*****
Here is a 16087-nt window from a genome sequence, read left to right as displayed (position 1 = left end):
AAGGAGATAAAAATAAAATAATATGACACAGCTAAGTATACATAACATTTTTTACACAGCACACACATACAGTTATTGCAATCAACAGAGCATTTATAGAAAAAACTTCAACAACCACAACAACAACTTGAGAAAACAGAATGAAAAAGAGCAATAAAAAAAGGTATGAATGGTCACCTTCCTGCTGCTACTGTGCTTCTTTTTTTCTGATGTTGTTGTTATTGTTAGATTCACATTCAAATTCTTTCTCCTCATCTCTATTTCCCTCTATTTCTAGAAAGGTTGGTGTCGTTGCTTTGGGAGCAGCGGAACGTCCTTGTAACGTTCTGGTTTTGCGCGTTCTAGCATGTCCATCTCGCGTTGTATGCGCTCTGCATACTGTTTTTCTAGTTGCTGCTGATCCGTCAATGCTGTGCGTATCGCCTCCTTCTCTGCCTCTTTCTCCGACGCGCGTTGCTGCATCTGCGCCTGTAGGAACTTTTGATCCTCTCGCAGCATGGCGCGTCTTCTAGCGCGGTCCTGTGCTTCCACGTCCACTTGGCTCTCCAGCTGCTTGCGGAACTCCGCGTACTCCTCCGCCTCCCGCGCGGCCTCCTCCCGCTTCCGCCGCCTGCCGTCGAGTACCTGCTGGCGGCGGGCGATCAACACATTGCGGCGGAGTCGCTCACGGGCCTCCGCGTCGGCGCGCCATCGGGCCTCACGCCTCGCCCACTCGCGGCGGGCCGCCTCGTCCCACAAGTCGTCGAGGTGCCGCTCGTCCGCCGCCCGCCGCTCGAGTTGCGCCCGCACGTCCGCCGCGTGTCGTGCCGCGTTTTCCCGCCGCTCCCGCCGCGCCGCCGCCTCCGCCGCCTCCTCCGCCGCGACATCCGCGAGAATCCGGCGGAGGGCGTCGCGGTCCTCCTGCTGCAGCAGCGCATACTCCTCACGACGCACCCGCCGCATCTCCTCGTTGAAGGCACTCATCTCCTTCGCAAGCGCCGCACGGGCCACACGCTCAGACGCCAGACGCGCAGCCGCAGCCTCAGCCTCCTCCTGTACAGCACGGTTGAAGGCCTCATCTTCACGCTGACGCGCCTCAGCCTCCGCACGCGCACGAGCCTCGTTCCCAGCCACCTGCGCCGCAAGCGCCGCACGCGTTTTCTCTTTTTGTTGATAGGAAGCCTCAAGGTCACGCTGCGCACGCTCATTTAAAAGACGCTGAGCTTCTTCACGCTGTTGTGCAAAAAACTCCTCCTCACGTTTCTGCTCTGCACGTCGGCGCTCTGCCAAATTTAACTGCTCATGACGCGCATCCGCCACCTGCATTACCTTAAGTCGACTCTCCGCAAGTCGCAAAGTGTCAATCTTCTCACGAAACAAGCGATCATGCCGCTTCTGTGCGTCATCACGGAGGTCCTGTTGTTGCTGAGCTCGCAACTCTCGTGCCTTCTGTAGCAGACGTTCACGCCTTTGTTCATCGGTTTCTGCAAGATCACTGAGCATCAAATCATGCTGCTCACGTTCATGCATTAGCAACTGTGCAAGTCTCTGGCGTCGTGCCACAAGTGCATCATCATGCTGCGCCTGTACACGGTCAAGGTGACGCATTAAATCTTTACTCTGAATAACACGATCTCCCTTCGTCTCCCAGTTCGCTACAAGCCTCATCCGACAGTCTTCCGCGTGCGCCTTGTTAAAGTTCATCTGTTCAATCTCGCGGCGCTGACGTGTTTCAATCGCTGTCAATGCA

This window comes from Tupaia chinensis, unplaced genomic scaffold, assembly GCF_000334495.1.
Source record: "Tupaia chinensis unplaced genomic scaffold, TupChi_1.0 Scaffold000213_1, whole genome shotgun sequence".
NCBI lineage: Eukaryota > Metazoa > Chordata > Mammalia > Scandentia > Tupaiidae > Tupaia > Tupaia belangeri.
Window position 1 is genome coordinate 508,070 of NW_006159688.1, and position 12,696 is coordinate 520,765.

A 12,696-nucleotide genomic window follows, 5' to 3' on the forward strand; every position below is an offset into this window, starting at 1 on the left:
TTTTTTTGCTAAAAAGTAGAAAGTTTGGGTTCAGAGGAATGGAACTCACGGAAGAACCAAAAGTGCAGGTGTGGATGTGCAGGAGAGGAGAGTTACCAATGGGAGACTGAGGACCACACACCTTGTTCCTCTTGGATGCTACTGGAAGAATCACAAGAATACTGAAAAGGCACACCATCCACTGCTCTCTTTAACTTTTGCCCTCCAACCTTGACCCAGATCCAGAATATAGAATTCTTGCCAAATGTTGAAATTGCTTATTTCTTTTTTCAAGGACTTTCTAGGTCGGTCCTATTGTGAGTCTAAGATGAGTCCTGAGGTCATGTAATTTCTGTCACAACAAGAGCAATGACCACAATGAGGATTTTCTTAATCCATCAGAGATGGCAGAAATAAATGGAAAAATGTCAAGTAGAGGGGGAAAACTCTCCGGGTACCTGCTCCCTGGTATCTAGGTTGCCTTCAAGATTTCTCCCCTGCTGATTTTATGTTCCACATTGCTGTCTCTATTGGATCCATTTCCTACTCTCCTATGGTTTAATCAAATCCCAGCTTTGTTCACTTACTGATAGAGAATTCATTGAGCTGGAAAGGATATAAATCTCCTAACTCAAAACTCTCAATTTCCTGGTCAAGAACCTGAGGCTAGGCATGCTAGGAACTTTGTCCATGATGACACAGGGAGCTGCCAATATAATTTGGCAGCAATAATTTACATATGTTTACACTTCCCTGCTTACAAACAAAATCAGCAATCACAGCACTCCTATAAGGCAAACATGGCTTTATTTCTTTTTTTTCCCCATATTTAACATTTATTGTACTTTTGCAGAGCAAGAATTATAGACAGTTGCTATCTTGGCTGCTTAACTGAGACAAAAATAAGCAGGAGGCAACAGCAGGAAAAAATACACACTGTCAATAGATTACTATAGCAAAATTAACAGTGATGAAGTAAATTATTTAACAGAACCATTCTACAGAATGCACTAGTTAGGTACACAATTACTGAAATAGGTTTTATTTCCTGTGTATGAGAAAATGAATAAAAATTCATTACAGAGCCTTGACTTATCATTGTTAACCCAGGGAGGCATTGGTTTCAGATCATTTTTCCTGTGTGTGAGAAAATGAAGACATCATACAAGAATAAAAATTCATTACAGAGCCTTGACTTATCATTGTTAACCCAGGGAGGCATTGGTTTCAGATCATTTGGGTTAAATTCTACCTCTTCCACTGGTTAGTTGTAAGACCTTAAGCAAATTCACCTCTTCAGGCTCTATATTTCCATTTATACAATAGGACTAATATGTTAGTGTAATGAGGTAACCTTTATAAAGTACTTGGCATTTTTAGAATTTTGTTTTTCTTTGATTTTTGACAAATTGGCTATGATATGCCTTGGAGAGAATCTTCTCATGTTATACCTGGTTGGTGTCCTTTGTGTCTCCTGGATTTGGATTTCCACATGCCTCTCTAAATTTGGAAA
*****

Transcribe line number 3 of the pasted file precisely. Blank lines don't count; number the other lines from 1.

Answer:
This window comes from Tupaia chinensis, unplaced genomic scaffold, assembly GCF_000334495.1.